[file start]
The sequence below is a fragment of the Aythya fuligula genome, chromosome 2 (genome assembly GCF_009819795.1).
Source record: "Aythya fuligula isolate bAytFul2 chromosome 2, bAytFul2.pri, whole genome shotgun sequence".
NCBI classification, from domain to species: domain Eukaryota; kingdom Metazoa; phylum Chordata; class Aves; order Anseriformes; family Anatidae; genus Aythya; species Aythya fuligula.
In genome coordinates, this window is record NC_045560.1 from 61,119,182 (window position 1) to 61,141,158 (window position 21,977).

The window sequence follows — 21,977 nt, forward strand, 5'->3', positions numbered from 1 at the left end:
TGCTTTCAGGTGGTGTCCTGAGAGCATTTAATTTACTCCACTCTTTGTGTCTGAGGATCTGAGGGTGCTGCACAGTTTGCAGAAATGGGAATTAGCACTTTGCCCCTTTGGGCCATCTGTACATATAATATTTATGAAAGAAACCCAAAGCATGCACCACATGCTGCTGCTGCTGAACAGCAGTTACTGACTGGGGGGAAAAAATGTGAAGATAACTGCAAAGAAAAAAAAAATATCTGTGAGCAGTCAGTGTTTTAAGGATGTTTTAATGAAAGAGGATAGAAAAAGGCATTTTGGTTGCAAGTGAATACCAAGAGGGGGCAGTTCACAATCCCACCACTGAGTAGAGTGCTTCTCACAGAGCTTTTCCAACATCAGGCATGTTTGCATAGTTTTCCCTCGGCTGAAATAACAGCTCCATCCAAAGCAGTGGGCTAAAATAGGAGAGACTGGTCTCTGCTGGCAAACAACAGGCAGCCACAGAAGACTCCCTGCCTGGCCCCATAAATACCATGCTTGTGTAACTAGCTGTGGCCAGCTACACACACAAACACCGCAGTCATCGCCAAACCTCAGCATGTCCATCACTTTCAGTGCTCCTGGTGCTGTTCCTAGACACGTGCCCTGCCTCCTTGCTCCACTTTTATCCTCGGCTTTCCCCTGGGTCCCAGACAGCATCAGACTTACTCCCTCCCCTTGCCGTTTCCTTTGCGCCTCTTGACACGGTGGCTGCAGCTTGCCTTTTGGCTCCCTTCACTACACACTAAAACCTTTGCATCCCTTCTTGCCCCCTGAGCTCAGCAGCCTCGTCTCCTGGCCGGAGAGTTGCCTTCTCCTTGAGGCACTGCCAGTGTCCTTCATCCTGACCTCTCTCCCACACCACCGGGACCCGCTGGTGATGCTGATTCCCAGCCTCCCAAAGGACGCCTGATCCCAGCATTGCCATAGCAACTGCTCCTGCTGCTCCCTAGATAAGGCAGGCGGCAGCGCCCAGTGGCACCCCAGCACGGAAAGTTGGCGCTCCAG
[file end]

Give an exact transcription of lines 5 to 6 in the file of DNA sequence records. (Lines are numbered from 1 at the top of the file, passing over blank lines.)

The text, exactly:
The window sequence follows — 21,977 nt, forward strand, 5'->3', positions numbered from 1 at the left end:
TGCTTTCAGGTGGTGTCCTGAGAGCATTTAATTTACTCCACTCTTTGTGTCTGAGGATCTGAGGGTGCTGCACAGTTTGCAGAAATGGGAATTAGCACTTTGCCCCTTTGGGCCATCTGTACATATAATATTTATGAAAGAAACCCAAAGCATGCACCACATGCTGCTGCTGCTGAACAGCAGTTACTGACTGGGGGGAAAAAATGTGAAGATAACTGCAAAGAAAAAAAAAATATCTGTGAGCAGTCAGTGTTTTAAGGATGTTTTAATGAAAGAGGATAGAAAAAGGCATTTTGGTTGCAAGTGAATACCAAGAGGGGGCAGTTCACAATCCCACCACTGAGTAGAGTGCTTCTCACAGAGCTTTTCCAACATCAGGCATGTTTGCATAGTTTTCCCTCGGCTGAAATAACAGCTCCATCCAAAGCAGTGGGCTAAAATAGGAGAGACTGGTCTCTGCTGGCAAACAACAGGCAGCCACAGAAGACTCCCTGCCTGGCCCCATAAATACCATGCTTGTGTAACTAGCTGTGGCCAGCTACACACACAAACACCGCAGTCATCGCCAAACCTCAGCATGTCCATCACTTTCAGTGCTCCTGGTGCTGTTCCTAGACACGTGCCCTGCCTCCTTGCTCCACTTTTATCCTCGGCTTTCCCCTGGGTCCCAGACAGCATCAGACTTACTCCCTCCCCTTGCCGTTTCCTTTGCGCCTCTTGACACGGTGGCTGCAGCTTGCCTTTTGGCTCCCTTCACTACACACTAAAACCTTTGCATCCCTTCTTGCCCCCTGAGCTCAGCAGCCTCGTCTCCTGGCCGGAGAGTTGCCTTCTCCTTGAGGCACTGCCAGTGTCCTTCATCCTGACCTCTCTCCCACACCACCGGGACCCGCTGGTGATGCTGATTCCCAGCCTCCCAAAGGACGCCTGATCCCAGCATTGCCATAGCAACTGCTCCTGCTGCTCCCTAGATAAGGCAGGCGGCAGCGCCCAGTGGCACCCCAGCACGGAAAGTTGGCGCTCCAG